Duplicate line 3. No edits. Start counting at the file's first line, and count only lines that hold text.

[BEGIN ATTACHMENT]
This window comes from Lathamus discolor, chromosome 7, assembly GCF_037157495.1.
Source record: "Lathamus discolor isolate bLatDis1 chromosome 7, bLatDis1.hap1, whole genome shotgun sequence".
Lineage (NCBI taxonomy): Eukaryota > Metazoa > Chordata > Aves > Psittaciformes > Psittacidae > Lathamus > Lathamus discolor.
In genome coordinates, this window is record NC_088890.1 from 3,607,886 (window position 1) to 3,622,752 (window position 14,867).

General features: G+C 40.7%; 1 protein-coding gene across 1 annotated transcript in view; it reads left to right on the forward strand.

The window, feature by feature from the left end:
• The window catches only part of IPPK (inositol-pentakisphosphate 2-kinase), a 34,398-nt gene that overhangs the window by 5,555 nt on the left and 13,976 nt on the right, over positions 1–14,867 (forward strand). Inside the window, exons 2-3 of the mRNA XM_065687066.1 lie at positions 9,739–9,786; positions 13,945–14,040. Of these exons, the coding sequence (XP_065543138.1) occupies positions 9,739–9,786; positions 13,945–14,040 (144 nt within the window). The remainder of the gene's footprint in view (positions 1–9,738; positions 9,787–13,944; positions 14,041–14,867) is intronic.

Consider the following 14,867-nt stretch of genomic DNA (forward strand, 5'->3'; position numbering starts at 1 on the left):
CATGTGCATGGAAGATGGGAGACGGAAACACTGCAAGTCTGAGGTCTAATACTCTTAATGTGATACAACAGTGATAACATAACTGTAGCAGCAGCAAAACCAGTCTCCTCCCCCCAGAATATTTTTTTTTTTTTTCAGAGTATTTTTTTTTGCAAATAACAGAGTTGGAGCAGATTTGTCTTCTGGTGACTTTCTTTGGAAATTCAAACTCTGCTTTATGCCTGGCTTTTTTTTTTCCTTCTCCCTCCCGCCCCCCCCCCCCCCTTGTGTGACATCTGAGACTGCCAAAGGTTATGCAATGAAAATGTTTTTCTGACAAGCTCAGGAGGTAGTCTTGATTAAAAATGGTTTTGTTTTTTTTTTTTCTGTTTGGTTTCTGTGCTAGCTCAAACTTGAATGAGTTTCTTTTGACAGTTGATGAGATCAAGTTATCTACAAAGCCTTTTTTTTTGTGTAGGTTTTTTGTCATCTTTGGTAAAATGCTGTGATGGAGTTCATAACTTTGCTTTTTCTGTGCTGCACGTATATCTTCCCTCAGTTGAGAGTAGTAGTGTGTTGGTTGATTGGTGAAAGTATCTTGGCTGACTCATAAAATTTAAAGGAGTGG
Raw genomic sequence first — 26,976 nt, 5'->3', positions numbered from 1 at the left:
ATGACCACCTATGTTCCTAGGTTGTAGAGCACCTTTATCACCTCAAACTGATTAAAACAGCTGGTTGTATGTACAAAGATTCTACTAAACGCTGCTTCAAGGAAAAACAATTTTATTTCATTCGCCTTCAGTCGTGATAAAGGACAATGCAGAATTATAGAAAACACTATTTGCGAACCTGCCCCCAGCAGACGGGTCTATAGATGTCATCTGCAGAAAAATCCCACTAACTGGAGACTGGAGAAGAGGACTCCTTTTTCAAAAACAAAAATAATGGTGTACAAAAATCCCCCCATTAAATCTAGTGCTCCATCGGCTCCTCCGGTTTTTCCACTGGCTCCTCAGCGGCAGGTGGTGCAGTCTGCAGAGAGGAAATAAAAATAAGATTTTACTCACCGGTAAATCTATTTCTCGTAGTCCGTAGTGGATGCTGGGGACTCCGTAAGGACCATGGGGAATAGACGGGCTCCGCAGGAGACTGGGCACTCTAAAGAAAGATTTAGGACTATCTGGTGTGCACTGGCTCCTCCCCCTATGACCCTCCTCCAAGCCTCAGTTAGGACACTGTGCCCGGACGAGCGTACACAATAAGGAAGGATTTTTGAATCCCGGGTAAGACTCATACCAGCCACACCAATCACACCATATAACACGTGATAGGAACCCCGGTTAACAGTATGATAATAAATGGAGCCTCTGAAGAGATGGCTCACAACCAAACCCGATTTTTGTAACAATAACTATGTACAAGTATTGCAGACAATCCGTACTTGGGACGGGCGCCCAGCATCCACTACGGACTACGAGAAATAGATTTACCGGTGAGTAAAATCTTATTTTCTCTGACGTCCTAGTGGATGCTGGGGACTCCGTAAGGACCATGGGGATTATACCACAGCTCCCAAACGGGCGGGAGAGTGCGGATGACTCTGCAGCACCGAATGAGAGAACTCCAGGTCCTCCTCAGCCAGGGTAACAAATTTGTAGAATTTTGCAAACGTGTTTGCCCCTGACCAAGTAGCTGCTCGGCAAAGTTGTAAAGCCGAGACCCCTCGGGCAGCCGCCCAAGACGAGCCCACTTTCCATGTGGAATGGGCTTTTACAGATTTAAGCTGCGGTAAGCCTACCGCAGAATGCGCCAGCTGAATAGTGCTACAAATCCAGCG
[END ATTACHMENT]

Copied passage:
Lineage (NCBI taxonomy): Eukaryota > Metazoa > Chordata > Aves > Psittaciformes > Psittacidae > Lathamus > Lathamus discolor.